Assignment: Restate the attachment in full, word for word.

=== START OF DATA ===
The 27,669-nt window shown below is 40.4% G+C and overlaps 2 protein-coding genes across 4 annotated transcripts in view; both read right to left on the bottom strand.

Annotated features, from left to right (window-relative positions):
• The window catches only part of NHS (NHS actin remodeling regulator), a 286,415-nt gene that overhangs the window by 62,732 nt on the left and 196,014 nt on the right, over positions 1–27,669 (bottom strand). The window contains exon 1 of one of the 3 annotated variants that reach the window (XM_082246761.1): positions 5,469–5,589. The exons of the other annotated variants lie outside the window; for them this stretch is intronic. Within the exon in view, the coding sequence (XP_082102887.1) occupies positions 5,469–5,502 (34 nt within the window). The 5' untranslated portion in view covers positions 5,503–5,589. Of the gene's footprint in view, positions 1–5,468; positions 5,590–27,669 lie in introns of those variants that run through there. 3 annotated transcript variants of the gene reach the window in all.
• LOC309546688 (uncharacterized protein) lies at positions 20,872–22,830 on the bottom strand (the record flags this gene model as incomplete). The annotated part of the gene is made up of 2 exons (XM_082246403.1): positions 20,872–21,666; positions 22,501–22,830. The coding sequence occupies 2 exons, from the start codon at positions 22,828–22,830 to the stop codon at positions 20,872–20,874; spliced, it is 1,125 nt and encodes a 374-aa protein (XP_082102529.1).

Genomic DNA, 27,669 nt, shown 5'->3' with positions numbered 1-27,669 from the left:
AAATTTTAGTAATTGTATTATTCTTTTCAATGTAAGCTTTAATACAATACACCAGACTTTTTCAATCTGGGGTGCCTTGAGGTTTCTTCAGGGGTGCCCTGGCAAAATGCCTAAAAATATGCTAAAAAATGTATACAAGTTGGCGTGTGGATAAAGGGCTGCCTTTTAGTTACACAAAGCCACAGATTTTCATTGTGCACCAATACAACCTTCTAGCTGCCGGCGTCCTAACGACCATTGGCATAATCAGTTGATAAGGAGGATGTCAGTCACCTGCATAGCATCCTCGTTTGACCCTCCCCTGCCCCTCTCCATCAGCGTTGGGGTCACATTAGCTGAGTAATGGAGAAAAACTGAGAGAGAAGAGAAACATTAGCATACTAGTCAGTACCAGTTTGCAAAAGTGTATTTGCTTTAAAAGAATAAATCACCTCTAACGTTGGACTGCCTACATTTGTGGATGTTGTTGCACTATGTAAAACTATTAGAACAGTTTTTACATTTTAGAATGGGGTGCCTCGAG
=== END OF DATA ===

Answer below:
The 27,669-nt window shown below is 40.4% G+C and overlaps 2 protein-coding genes across 4 annotated transcripts in view; both read right to left on the bottom strand.

Annotated features, from left to right (window-relative positions):
• The window catches only part of NHS (NHS actin remodeling regulator), a 286,415-nt gene that overhangs the window by 62,732 nt on the left and 196,014 nt on the right, over positions 1–27,669 (bottom strand). The window contains exon 1 of one of the 3 annotated variants that reach the window (XM_082246761.1): positions 5,469–5,589. The exons of the other annotated variants lie outside the window; for them this stretch is intronic. Within the exon in view, the coding sequence (XP_082102887.1) occupies positions 5,469–5,502 (34 nt within the window). The 5' untranslated portion in view covers positions 5,503–5,589. Of the gene's footprint in view, positions 1–5,468; positions 5,590–27,669 lie in introns of those variants that run through there. 3 annotated transcript variants of the gene reach the window in all.
• LOC309546688 (uncharacterized protein) lies at positions 20,872–22,830 on the bottom strand (the record flags this gene model as incomplete). The annotated part of the gene is made up of 2 exons (XM_082246403.1): positions 20,872–21,666; positions 22,501–22,830. The coding sequence occupies 2 exons, from the start codon at positions 22,828–22,830 to the stop codon at positions 20,872–20,874; spliced, it is 1,125 nt and encodes a 374-aa protein (XP_082102529.1).

Genomic DNA, 27,669 nt, shown 5'->3' with positions numbered 1-27,669 from the left:
AAATTTTAGTAATTGTATTATTCTTTTCAATGTAAGCTTTAATACAATACACCAGACTTTTTCAATCTGGGGTGCCTTGAGGTTTCTTCAGGGGTGCCCTGGCAAAATGCCTAAAAATATGCTAAAAAATGTATACAAGTTGGCGTGTGGATAAAGGGCTGCCTTTTAGTTACACAAAGCCACAGATTTTCATTGTGCACCAATACAACCTTCTAGCTGCCGGCGTCCTAACGACCATTGGCATAATCAGTTGATAAGGAGGATGTCAGTCACCTGCATAGCATCCTCGTTTGACCCTCCCCTGCCCCTCTCCATCAGCGTTGGGGTCACATTAGCTGAGTAATGGAGAAAAACTGAGAGAGAAGAGAAACATTAGCATACTAGTCAGTACCAGTTTGCAAAAGTGTATTTGCTTTAAAAGAATAAATCACCTCTAACGTTGGACTGCCTACATTTGTGGATGTTGTTGCACTATGTAAAACTATTAGAACAGTTTTTACATTTTAGAATGGGGTGCCTCGAG